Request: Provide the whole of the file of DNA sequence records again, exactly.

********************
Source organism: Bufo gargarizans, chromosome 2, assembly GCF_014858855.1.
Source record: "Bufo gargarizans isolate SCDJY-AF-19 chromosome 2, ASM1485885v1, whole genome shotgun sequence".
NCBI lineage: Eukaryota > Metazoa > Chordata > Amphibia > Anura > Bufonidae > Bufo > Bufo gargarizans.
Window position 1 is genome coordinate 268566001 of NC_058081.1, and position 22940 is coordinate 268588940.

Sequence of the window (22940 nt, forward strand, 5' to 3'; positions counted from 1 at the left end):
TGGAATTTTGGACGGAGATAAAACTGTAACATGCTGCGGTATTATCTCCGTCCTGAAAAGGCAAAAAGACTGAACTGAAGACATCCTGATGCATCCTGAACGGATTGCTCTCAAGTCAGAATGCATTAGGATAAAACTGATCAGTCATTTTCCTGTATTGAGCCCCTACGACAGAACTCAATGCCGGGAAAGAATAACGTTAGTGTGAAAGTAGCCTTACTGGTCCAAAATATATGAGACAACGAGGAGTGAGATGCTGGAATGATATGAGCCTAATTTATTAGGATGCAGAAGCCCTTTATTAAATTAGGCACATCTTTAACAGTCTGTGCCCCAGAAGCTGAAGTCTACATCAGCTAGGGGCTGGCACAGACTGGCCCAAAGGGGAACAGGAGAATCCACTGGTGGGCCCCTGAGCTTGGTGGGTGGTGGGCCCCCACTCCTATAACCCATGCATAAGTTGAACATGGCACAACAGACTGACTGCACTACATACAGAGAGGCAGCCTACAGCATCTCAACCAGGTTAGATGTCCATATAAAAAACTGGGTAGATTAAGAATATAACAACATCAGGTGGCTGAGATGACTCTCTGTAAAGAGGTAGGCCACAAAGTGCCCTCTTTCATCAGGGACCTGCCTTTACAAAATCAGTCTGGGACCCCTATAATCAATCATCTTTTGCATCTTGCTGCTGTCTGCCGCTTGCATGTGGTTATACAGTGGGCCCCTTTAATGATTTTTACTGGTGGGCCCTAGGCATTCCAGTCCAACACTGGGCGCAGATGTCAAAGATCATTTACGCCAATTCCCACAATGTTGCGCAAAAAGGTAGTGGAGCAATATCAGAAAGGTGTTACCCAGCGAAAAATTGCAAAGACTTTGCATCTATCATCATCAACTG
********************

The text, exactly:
Source organism: Bufo gargarizans, chromosome 2, assembly GCF_014858855.1.
Source record: "Bufo gargarizans isolate SCDJY-AF-19 chromosome 2, ASM1485885v1, whole genome shotgun sequence".
NCBI lineage: Eukaryota > Metazoa > Chordata > Amphibia > Anura > Bufonidae > Bufo > Bufo gargarizans.
Window position 1 is genome coordinate 268566001 of NC_058081.1, and position 22940 is coordinate 268588940.

Sequence of the window (22940 nt, forward strand, 5' to 3'; positions counted from 1 at the left end):
TGGAATTTTGGACGGAGATAAAACTGTAACATGCTGCGGTATTATCTCCGTCCTGAAAAGGCAAAAAGACTGAACTGAAGACATCCTGATGCATCCTGAACGGATTGCTCTCAAGTCAGAATGCATTAGGATAAAACTGATCAGTCATTTTCCTGTATTGAGCCCCTACGACAGAACTCAATGCCGGGAAAGAATAACGTTAGTGTGAAAGTAGCCTTACTGGTCCAAAATATATGAGACAACGAGGAGTGAGATGCTGGAATGATATGAGCCTAATTTATTAGGATGCAGAAGCCCTTTATTAAATTAGGCACATCTTTAACAGTCTGTGCCCCAGAAGCTGAAGTCTACATCAGCTAGGGGCTGGCACAGACTGGCCCAAAGGGGAACAGGAGAATCCACTGGTGGGCCCCTGAGCTTGGTGGGTGGTGGGCCCCCACTCCTATAACCCATGCATAAGTTGAACATGGCACAACAGACTGACTGCACTACATACAGAGAGGCAGCCTACAGCATCTCAACCAGGTTAGATGTCCATATAAAAAACTGGGTAGATTAAGAATATAACAACATCAGGTGGCTGAGATGACTCTCTGTAAAGAGGTAGGCCACAAAGTGCCCTCTTTCATCAGGGACCTGCCTTTACAAAATCAGTCTGGGACCCCTATAATCAATCATCTTTTGCATCTTGCTGCTGTCTGCCGCTTGCATGTGGTTATACAGTGGGCCCCTTTAATGATTTTTACTGGTGGGCCCTAGGCATTCCAGTCCAACACTGGGCGCAGATGTCAAAGATCATTTACGCCAATTCCCACAATGTTGCGCAAAAAGGTAGTGGAGCAATATCAGAAAGGTGTTACCCAGCGAAAAATTGCAAAGACTTTGCATCTATCATCATCAACTG